So, back to Augusta Stagecoach Road. There's very little on the internet about it. I have Walter Edgar's massive tome on the history of SC and I don't see it mentioned in there, though I admit to not having read the entire book. From the scraps of information I was able to find, I believe it is part of the old stagecoach route from Savannah to Augusta. Nathaniel Twining, a stagecoach entrepreneur with ventures around the Southeast, announced on April 19, 1796 a stagecoach service between Savannah and Augusta. It became the first successful service between the cities. An earlier attempt, in 1786, failed in less than a year. I think Twining's route is what I was on. Travel by stagecoach lasted until approximately the decade before the civil war, when travel by train became more popular.
I was uneasy about whether I was supposed to be accessing this property. I didn't see any fresh tire tracks, and wild turkey season wasn't to begin for another week, so I chanced it. As I passed through the gate, I noticed a small sign on it but didn't stop to read it. I think it had "______ Land Company" but I'm really not sure. I saw no glaring "POSTED" or "NO TRESPASSING" signs anywhere on the property during my entire visit, and I didn't encounter anyone else, thankfully.
This piece of land was just gorgeous. I wish I'd taken more photos of the land itself instead of just the road. And there were many roads and paths offshooting the road on both sides. I was sorely tempted to do some exploring in there, but I stuck to my "pink line". The two-rut road at the beginning gave way to grassy paths, then became two-rut again, followed by a regular sandy dirt road. I had one exciting moment when I crested a hill at speed and was greeted by a hardpack eroded area with some ruts on the other side, but I stayed on the gas and made it through without incident.
At the end of this large land parcel was another open gate, though it did have a lock hanging on it. Augusta Stagecoach road continued straight ahead. [Back at home, I looked on Hampton County's website to try to determine the land's owner, but the site didn't have a GIS search (it was by name)].
Continuing on Augusta Stagecoach Road (Google Maps omits the word "Stagecoach" from it at times), I took a right on Crab Orchard Road, a dirt road that heads to the river. This road turned out to be one of the highlights of my day. It went from dirt to wide woods trails. I was again blessed by the open gate genie:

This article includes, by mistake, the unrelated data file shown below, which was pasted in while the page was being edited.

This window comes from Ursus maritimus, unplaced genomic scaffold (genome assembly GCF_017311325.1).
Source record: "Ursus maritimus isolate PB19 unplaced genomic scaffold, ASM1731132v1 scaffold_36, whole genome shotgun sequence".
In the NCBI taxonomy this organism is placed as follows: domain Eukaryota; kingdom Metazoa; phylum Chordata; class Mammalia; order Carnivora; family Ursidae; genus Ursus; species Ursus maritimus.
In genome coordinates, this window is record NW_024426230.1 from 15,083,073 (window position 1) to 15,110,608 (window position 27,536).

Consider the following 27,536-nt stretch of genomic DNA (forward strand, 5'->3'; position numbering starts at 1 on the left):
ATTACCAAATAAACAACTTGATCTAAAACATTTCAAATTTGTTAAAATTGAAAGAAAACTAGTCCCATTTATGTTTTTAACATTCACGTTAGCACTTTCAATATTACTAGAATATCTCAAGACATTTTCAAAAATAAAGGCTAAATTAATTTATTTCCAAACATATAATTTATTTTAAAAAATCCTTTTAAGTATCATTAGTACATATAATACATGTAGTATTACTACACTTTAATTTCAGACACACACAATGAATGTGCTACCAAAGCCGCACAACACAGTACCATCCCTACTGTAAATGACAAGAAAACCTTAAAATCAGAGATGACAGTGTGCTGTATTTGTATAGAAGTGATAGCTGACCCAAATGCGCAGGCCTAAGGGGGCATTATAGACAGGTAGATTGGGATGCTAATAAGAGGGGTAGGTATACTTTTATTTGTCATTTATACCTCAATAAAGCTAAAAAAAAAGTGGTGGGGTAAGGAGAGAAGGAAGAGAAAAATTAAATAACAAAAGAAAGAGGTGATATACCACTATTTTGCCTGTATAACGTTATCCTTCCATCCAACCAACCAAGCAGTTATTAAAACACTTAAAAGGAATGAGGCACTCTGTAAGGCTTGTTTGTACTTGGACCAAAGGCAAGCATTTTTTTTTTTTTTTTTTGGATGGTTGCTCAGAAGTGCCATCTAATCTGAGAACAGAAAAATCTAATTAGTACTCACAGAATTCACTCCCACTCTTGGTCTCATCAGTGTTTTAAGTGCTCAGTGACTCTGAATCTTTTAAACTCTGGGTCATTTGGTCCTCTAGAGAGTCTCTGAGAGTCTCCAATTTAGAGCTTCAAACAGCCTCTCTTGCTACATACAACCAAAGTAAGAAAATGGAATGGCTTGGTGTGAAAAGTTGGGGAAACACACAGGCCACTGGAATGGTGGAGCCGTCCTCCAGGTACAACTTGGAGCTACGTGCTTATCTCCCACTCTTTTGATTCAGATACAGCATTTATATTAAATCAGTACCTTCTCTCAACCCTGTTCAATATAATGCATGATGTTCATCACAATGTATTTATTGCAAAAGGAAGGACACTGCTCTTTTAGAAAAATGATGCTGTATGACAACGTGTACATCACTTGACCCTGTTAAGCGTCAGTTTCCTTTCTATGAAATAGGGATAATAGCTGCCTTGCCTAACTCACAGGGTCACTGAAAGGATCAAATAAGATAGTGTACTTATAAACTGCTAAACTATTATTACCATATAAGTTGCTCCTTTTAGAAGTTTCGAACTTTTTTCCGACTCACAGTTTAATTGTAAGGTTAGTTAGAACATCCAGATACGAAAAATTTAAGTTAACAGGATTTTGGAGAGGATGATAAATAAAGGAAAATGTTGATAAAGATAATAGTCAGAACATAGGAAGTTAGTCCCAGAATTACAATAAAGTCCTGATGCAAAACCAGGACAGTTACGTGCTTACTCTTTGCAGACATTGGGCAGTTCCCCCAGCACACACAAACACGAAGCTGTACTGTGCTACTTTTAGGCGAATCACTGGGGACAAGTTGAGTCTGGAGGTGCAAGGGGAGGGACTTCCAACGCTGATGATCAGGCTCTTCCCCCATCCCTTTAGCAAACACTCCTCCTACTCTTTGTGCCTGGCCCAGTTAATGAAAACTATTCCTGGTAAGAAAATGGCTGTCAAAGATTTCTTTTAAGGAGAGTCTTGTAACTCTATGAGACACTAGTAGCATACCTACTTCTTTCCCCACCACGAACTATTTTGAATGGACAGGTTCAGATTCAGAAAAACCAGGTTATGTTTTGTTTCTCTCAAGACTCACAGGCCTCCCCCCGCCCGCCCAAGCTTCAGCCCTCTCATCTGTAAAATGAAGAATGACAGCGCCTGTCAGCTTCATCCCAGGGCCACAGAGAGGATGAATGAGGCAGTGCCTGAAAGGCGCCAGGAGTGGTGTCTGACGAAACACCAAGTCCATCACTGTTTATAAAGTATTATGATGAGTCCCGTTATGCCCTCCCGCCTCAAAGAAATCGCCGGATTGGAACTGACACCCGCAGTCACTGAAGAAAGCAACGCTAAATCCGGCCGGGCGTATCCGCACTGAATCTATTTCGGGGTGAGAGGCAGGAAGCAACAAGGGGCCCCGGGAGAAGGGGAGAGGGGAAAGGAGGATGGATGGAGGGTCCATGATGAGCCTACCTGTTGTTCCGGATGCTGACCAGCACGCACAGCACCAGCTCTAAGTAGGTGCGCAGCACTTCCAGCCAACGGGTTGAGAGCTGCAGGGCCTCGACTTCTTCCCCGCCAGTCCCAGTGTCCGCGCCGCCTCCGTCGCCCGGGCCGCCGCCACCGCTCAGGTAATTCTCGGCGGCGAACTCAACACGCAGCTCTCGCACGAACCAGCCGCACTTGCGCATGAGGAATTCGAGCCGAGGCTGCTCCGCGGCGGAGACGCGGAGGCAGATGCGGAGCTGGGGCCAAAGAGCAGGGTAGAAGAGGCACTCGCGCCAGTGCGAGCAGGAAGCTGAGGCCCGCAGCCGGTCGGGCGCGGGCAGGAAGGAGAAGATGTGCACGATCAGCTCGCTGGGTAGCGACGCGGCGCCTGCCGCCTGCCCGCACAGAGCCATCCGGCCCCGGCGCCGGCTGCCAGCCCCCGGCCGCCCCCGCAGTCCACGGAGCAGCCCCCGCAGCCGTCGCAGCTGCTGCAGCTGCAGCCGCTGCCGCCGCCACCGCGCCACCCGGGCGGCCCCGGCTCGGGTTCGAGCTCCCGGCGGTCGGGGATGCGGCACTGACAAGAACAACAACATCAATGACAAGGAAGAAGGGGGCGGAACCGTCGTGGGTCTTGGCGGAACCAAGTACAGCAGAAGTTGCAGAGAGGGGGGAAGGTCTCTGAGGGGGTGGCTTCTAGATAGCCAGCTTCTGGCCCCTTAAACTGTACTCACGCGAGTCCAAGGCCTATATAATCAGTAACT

It got a little muddy in places.
When I could tell via my GPS that I was right next to the river, the trees gave way to really thick brush that someone had bush hogged nice wide paths through. These paths hugged the bends of the river, had some whoops in them, and were way fun.
The brush was so thick outside of the paths that it was hard to catch glimpses of the Savannah. I encountered this fallen tree but was able to get around it on the right side.
After 15 minutes or so of riding this section, I came upon an area where the brush was thin enough to walk through and get to the riverbank. I sat for awhile sipping water and just enjoyed being in the moment.
By now it was after noon, so I saddled back up and headed back out Crab Orchard Road.
Then I headed South on Augusta Stagecoach Road. Next up, Hamilton Ridge WMA.
Damn you're good at this.
Great report. Can't wait to see what you found strewn across the roads of Hamilton Ridge :lol3
Here's what SCDNR has to say about Hamilton Ridge WMA:
Hamilton Ridge WMA is located in the Lower Coastal Plain in Hampton County, South Carolina. It is comprised of 13,281 acres and has 8.5 miles of river frontage along the Savannah River. Approximately half the acreage is in bottomland hardwoods, creek drains, oxbow lakes and other wetlands. The other half of the WMA is upland habitat and is primarily pine stands of various ages with the predominant species being loblolly, with some sand and longleaf pine present. Scattered wildlife openings are found across the property. The tract is adjacent to 12,600 acres of SCDNR-owned Wildlife Management Areas (Webb and Palachucola).http://lauragdavis.com/motorcycles/s...rr/wma_map.jpg
What I found strewn across the roads in the WMA was gravel. State (and federal) government loves gravel, don't they? It was small gravel and there wasn't a lot of it, but to me the roads in there didn't seem to be in much better shape because of it, as compared to the roads I'd just been riding on. If there was anything else strewn across the roads in there, all I can say is "without pictures, it didn't happen." :augie :wink: Oh, and what looked like round metal bar gates laid in one of the roads for erosion control startled me, for the bars were parallel to the direction of travel. I said to myself, "my 21-inch front wheel is going to love this" as I hit the gas, but there was enough sand between the bars that it wasn't a problem. (I'm a fan of "when in doubt, gas it out," just in case you haven't figured that out by now. Learned that the hard way.)